New Association Between Hypertension-Induced Dementia and Salt-Responsive Immune Cells Surrounding the Brain

December 05, 2023

A National Institutes of Health-supported study reveals that immune cell responses within the brain's protective covering may contribute to cognitive decline in individuals with chronic high blood pressure. 

Published in Nature Neuroscience and funded by the National Institute of Neurological Disorders and Stroke (NINDS), a division of NIH, this insight could offer novel strategies to counteract high blood pressure's cognitive effects. Roderick Corriveau, Ph.D., program director at NINDS, emphasizes the critical importance of understanding immune signaling's role in cognitive decline, providing valuable insights into potential dementia diagnoses resulting from immune system signaling.

Hypertension, affecting over 1 billion people globally, poses risks to cognitive function, even without a stroke occurrence. Attempts to mitigate cognitive loss in non-stroke individuals through blood pressure-lowering treatments have yielded mixed results.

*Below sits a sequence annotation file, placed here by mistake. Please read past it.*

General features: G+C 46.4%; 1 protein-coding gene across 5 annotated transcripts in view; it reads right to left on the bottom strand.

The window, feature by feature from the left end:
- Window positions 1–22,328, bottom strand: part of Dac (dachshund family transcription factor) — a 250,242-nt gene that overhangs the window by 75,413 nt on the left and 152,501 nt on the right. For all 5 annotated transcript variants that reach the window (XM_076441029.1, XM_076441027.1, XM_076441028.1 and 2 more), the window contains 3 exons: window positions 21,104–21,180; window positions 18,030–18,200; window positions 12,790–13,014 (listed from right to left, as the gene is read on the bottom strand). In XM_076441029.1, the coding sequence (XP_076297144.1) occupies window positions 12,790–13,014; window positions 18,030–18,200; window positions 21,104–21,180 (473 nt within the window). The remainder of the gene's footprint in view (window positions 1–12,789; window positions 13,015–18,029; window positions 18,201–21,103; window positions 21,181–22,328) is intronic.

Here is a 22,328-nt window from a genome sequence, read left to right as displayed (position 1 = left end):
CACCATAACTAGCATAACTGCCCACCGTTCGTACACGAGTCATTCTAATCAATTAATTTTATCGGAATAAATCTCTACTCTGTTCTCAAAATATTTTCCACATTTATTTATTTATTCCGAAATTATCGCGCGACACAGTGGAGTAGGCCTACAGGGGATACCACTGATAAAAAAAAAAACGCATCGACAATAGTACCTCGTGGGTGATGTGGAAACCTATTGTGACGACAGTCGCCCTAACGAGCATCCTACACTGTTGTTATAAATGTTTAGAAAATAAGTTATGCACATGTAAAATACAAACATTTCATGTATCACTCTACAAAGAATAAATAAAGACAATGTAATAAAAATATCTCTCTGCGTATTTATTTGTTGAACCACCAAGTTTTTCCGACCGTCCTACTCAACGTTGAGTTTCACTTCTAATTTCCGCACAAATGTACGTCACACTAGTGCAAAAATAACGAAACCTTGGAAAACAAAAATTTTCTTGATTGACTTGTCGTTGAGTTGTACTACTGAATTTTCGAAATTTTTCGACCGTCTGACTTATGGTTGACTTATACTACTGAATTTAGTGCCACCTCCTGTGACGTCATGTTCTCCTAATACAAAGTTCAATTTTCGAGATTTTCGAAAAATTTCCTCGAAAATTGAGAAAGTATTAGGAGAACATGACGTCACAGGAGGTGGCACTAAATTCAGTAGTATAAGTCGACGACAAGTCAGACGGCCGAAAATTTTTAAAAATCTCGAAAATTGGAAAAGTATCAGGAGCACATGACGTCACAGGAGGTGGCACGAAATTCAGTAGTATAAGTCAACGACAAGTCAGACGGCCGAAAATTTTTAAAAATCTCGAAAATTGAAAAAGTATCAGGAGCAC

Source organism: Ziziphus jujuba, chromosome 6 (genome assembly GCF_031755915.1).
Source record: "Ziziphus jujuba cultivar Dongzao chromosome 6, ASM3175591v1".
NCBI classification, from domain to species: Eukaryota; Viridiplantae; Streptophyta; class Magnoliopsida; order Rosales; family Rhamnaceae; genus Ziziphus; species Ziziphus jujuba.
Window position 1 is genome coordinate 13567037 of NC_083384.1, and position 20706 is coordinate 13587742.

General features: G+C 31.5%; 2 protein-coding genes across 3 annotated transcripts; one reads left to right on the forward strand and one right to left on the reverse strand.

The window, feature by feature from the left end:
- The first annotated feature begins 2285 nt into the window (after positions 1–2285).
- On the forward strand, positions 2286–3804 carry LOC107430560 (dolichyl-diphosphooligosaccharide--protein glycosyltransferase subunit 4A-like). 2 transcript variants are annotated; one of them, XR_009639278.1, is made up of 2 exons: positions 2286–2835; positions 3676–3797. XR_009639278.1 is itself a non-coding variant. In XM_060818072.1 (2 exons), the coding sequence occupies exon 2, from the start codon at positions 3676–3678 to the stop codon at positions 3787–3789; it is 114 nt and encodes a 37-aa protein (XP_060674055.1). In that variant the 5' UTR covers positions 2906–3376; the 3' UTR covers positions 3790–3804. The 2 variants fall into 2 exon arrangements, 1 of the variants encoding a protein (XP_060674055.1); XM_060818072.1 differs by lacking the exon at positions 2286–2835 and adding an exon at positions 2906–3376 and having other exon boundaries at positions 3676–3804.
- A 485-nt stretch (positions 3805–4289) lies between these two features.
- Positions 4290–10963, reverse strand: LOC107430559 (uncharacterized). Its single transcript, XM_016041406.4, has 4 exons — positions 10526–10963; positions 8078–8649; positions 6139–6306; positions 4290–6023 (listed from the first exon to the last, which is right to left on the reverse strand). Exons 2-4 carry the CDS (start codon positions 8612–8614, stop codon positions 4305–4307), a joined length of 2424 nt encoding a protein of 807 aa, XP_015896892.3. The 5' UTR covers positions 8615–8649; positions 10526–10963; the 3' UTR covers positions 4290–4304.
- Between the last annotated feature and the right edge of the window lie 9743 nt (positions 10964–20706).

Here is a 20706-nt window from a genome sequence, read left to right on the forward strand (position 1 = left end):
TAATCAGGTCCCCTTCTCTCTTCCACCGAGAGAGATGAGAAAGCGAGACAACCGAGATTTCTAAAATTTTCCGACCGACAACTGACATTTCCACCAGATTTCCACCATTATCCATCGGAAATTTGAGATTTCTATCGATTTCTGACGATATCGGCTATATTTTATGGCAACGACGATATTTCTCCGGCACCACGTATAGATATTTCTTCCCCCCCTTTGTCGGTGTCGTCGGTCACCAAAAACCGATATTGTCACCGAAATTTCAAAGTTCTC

In a mouse model of high blood pressure, led by Costantino Iadecola, M.D., the study identifies abnormal immune cell activation around and within the brain under conditions mimicking common hypertension. The research highlights increased levels of interleukin-17 (IL-17), a chemical activating the immune system, in the cerebral spinal fluid and brain. This extends previous findings showing IL-17 elevation linked to cognitive impairment in response to a high-salt diet, emphasizing the impact of IL-17 within the brain. Importantly, the study employs a mouse model, the DOCA salt model, more closely resembling common hypertension in humans.